Wilms tumors are usually found when they start to cause symptoms such as swelling in the abdomen (belly), but by this point they have often grown quite large. They can be found earlier in some children with tests such as an ultrasound of the abdomen (see the section “How are Wilms tumors diagnosed?”). But because Wilms tumors are rare, it’s not practical to use ultrasound exams as a screening test (a test to look for disease in people with no signs or symptoms) in all children who are not at increased risk. There are no blood tests or other tests that are useful in screening otherwise healthy children for Wilms tumors.
On the other hand, screening for Wilms tumor is very important for children who have syndromes or birth defects known to be linked to this disease. For these children, most doctors recommend physical exams by a specialist and ultrasound exams on a regular basis (for example, about every 3 or 4 months at least until the age of 8) to find any kidney tumors when they are still small and have not yet spread to other organs.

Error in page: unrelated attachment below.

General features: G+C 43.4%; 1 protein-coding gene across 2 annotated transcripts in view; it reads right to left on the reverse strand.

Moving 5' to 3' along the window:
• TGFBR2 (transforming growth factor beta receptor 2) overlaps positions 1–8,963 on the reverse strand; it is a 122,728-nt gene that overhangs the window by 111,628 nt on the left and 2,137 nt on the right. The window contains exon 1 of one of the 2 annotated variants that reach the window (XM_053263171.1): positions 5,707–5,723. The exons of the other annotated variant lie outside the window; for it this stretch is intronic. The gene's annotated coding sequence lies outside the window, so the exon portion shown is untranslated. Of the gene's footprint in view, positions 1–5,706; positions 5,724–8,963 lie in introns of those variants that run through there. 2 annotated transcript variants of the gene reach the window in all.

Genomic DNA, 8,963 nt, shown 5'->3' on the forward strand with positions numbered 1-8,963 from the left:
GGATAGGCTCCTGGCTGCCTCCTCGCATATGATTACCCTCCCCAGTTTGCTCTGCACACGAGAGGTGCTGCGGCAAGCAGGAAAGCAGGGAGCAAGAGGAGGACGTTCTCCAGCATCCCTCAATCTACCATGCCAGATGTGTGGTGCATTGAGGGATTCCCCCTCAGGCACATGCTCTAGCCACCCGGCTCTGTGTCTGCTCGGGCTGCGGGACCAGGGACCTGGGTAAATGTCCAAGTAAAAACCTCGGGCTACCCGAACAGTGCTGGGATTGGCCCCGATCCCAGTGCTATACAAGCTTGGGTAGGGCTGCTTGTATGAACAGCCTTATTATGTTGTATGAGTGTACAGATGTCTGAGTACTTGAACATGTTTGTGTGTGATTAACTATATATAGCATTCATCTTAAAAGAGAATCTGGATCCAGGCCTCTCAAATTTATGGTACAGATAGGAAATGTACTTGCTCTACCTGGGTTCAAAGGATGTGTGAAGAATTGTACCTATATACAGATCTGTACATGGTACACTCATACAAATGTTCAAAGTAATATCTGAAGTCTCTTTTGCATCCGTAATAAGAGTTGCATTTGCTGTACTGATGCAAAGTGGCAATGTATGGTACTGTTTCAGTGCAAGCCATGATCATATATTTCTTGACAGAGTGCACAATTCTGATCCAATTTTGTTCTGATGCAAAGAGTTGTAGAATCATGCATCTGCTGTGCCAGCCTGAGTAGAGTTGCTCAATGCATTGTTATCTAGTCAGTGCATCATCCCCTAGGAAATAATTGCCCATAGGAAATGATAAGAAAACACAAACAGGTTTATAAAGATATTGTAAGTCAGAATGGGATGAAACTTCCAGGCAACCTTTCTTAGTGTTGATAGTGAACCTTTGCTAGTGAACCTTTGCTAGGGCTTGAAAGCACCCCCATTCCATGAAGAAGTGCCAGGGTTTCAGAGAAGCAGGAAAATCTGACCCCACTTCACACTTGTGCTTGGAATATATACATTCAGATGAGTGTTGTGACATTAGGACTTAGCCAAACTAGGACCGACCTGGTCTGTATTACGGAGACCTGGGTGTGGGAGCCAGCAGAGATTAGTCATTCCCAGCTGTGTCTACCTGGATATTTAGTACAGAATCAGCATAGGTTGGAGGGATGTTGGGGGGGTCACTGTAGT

Wilms tumor can also run in families, although this is rare. Talk to your doctor if you have any relatives who have had a Wilms tumor. If you do, the children in your family may need to have regular ultrasound exams of the abdomen. If a man or woman is known to have a WT1 gene mutation, testing can be done to see if they have passed the mutation on to their children. (This can be done even before birth.)
Last Revised: 02/16/2016